Carbon Tetrachloride

Carbon Tetrachloride


Carbon Tetrachloride is a clear, colorless, volatile and very stable chlorinated hydrocarbon. It is used as a solvent for oils and fats, as a refrigerant and as a dry-cleaning agent. Inhalation of its vapors can depress central nervous system activity and cause degeneration of the liver and kidneys. Carbon Tetrachloride is reasonably anticipated to be a human carcinogen based on evidence of carcinogenicity in experimental animals. It is an organic compound with the chemical formula CCl4.

Carbon Tetrachloride has been shown to exhibit anesthetic, metal chelator and hepatoprotective functions. Carbon tetrachloride belongs to the family of Chlorocarbons. These are Any Compound consisting wholly of chlorine and carbon.

Carbon Tetrachloride was originally synthesized by the French chemist Henri Victor Regnault in 1839 by the reaction of chloroform with chlorine. Carbon tetrachloride is manufactured by the reaction of chlorine with carbon disulfide or with methane. The process with methane became dominant in the United States in the 1950s, but the process with carbon disulfide remains important in countries where natural gas, which is the principal source of methane, that is not plentiful. Carbon tetrachloride boils at 77° C (171° F) and freezes at -23° C (-9° F); it is much denser than water, in which it is practically insoluble. The production of carbon tetrachloride has steeply declined since the 1980s due to environmental concerns and the decreased demand for CFCs, which were derived from carbon tetrachloride. In 1992, production in the U.S./Europe/Japan was estimated at 720,000 tonnes.

Properties of Carbon Tetrachloride

Carbon tetrachloride is corrosive to plastics, rubber, and coatings. It is miscible with most organic solvents such as benzene, chloroform, and ether, but is essentially insoluble in water. Carbon tetrachloride can decompose in direct flames to form phosgene and chlorine.

In the carbon tetrachloride molecule, four chlorine atoms are positioned symmetrically as corners in a tetrahedral configuration joined to a central carbon atom by single covalent bonds. Because of this symmetrical geometry, CCl4 is non-polar. Methane gas has the same structure, making carbon tetrachloride a halomethane. As a solvent, it is well suited to dissolving other non-polar compounds, fats, and oils. It can also dissolve iodine.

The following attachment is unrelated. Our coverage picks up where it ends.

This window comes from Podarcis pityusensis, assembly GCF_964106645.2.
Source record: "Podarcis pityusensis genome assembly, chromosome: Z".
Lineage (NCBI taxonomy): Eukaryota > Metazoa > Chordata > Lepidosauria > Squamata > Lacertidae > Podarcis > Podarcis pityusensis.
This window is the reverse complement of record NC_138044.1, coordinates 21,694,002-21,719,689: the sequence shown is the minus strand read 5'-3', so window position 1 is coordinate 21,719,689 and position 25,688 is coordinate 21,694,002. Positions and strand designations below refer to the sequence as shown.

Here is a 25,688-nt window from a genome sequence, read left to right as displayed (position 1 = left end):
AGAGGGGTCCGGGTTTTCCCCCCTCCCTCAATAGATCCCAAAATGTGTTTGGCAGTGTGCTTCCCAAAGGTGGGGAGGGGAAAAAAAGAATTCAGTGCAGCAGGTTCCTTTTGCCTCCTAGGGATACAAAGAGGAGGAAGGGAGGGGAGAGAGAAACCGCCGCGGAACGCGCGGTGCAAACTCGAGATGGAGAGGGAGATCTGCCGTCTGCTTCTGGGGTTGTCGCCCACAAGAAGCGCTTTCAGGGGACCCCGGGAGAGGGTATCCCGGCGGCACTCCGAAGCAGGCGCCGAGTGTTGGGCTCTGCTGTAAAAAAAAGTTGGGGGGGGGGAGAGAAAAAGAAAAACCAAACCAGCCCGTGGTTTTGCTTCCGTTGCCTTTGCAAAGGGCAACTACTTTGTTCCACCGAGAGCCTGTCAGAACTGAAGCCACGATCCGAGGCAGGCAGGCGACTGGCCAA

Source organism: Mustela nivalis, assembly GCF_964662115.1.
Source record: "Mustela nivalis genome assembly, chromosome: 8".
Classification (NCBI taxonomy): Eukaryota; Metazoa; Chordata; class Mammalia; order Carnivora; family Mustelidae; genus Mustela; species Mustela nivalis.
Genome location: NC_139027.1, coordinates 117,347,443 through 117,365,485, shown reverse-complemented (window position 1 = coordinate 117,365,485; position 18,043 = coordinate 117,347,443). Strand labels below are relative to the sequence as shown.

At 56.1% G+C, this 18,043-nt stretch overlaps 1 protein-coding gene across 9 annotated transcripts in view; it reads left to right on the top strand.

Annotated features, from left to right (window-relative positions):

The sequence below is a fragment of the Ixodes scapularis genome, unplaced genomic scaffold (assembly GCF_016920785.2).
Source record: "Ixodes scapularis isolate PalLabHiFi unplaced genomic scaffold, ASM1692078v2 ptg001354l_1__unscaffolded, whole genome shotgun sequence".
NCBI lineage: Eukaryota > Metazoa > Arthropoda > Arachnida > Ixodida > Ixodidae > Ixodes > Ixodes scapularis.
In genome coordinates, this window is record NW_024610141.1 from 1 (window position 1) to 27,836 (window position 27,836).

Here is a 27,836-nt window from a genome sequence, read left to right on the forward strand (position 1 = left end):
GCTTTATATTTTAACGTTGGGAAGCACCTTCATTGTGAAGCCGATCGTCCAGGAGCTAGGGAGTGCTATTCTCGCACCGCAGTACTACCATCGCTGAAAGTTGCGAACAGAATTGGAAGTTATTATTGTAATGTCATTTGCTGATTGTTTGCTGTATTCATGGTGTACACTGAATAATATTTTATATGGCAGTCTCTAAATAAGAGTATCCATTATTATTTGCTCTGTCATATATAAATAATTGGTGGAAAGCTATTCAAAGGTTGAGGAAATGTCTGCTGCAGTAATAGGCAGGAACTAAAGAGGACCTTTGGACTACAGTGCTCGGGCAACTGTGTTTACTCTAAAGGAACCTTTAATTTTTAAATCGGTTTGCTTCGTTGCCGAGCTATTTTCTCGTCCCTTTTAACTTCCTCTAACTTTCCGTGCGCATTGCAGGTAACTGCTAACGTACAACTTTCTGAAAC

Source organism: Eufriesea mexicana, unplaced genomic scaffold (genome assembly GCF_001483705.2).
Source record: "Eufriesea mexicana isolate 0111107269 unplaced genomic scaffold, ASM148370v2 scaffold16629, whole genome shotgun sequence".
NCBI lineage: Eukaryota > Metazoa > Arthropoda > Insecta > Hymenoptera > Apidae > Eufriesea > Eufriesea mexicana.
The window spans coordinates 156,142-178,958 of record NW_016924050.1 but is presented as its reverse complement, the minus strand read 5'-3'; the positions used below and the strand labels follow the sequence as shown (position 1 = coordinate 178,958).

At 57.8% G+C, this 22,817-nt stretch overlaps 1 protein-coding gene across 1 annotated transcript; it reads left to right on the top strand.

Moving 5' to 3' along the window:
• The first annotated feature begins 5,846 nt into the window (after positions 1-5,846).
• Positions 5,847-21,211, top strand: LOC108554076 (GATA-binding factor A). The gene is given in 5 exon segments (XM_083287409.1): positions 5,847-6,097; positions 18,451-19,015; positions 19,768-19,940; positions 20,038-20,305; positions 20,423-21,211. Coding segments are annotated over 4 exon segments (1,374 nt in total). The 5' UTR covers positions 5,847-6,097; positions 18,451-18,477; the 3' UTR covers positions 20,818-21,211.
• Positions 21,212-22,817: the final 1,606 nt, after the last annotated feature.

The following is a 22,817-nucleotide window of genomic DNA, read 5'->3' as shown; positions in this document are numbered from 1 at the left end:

Physical Properties –

  • Molecular Weight 153.24
  • Boiling Point 76.54 oC
  • Melting Point -23 oC
  • Vapor Pressure 91.3 mm Hg at 20 oC
  • Vapor Density 32 (air = 1)
  • Density/Specific Gravity 1.5940 at 20/4 oC (water = 1)
  • Henry’s Law Constant 04 x 10-2 atm-m3/mole at 24.8 oC
  • Log Octanol/Water Partition Coefficient 2.64
  • Conversion Factor 1 ppm = 6.27 mg/m3

Uses of Carbon Tetrachloride

Most carbon tetrachloride is used to make chlorofluorocarbon propellants and refrigerants, though this has been declining steadily. It has also been used as a dry cleaning agent and fire extinguisher; in making nylons; as a solvent for rubber cement, soaps, insecticides, etc.

Prior to the Montreal Protocol, large quantities of carbon tetrachloride were used to produce the chlorofluorocarbon refrigerants R-11 (trichlorofluoromethane) and R-12 (dichlorodifluoromethane). However, these refrigerants play a role in ozone depletion and have been phased out. Carbon tetrachloride is still used to manufacture less destructive refrigerants. Carbon tetrachloride has also been used in the detection of neutrinos. Use of carbon tetrachloride in determination of oil has been replaced by various other solvents, such as tetrachloroethylene. Because it has no C-H bonds, carbon tetrachloride does not easily undergo free-radical reactions. It is a useful solvent for halogenations either by the elemental halogen or by a halogenation reagent such as N-bromosuccinimide.

The carbon tetrachloride type could also be installed in a spring-loaded wall fixture with a solder-based restraint. When the solder melted by high heat, the spring would either break the globe or launch it out of the bracket, allowing the extinguishing agent to be automatically dispersed into the fire.

Carbon Tetrachloride is one of the most potent hepatotoxins (toxic to the liver), so much so that it is widely used in scientific research to evaluate hepatoprotective agents. Exposure to high concentrations of carbon tetrachloride (including vapor) can affect the central nervous system, degenerate the liver and kidneys, and prolonged exposure may lead to coma or death. Chronic exposure to carbon tetrachloride can cause liver and kidney damage and could result in cancer.

Effects of Carbon Tetrachloride

Carbon Tetrachloride is a toxic material. Although it has a wide range of application but its use has been highly suppressed. Carbon tetrachloride hazards include severe damage to nervous system, kidneys, degenerate liver, it can even cause cancer. It may lead to coma or even death in case of exposure to concentrated tetrachloromethane. Continued exposures to this gas can cause depression by affecting the nervous system.  Apart from its toxicity, it severely affects our environment. It is a greenhouse gas and has ozone-depleting properties and it is a significant cause of global warming and environmental damage.